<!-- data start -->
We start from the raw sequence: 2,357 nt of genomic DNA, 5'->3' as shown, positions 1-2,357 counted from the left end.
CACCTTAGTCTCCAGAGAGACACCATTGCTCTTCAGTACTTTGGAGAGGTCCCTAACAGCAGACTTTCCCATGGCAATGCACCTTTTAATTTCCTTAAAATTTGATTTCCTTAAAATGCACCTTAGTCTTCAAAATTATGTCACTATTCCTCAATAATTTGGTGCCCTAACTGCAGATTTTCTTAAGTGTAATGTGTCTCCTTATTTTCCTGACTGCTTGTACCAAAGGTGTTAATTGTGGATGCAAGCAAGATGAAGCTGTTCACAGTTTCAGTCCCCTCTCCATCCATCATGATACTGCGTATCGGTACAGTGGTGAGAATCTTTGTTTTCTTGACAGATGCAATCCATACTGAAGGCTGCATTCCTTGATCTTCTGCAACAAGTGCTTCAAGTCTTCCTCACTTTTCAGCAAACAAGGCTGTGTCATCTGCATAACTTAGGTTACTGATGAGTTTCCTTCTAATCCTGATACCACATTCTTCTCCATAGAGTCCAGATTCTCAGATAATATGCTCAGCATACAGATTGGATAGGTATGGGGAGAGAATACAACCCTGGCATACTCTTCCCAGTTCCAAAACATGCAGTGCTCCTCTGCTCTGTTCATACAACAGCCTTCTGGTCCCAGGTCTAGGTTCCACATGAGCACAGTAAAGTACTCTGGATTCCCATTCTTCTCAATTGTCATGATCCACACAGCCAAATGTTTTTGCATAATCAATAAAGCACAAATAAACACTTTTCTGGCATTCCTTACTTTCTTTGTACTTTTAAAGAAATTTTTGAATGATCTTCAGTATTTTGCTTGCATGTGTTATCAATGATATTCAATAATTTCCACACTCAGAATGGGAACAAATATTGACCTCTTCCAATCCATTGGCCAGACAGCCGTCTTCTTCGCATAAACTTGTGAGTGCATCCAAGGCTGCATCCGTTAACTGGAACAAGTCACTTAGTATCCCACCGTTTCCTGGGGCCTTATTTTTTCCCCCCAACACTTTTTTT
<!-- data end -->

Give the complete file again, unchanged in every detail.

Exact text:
We start from the raw sequence: 2,357 nt of genomic DNA, 5'->3' as shown, positions 1-2,357 counted from the left end.
CACCTTAGTCTCCAGAGAGACACCATTGCTCTTCAGTACTTTGGAGAGGTCCCTAACAGCAGACTTTCCCATGGCAATGCACCTTTTAATTTCCTTAAAATTTGATTTCCTTAAAATGCACCTTAGTCTTCAAAATTATGTCACTATTCCTCAATAATTTGGTGCCCTAACTGCAGATTTTCTTAAGTGTAATGTGTCTCCTTATTTTCCTGACTGCTTGTACCAAAGGTGTTAATTGTGGATGCAAGCAAGATGAAGCTGTTCACAGTTTCAGTCCCCTCTCCATCCATCATGATACTGCGTATCGGTACAGTGGTGAGAATCTTTGTTTTCTTGACAGATGCAATCCATACTGAAGGCTGCATTCCTTGATCTTCTGCAACAAGTGCTTCAAGTCTTCCTCACTTTTCAGCAAACAAGGCTGTGTCATCTGCATAACTTAGGTTACTGATGAGTTTCCTTCTAATCCTGATACCACATTCTTCTCCATAGAGTCCAGATTCTCAGATAATATGCTCAGCATACAGATTGGATAGGTATGGGGAGAGAATACAACCCTGGCATACTCTTCCCAGTTCCAAAACATGCAGTGCTCCTCTGCTCTGTTCATACAACAGCCTTCTGGTCCCAGGTCTAGGTTCCACATGAGCACAGTAAAGTACTCTGGATTCCCATTCTTCTCAATTGTCATGATCCACACAGCCAAATGTTTTTGCATAATCAATAAAGCACAAATAAACACTTTTCTGGCATTCCTTACTTTCTTTGTACTTTTAAAGAAATTTTTGAATGATCTTCAGTATTTTGCTTGCATGTGTTATCAATGATATTCAATAATTTCCACACTCAGAATGGGAACAAATATTGACCTCTTCCAATCCATTGGCCAGACAGCCGTCTTCTTCGCATAAACTTGTGAGTGCATCCAAGGCTGCATCCGTTAACTGGAACAAGTCACTTAGTATCCCACCGTTTCCTGGGGCCTTATTTTTTCCCCCCAACACTTTTTTT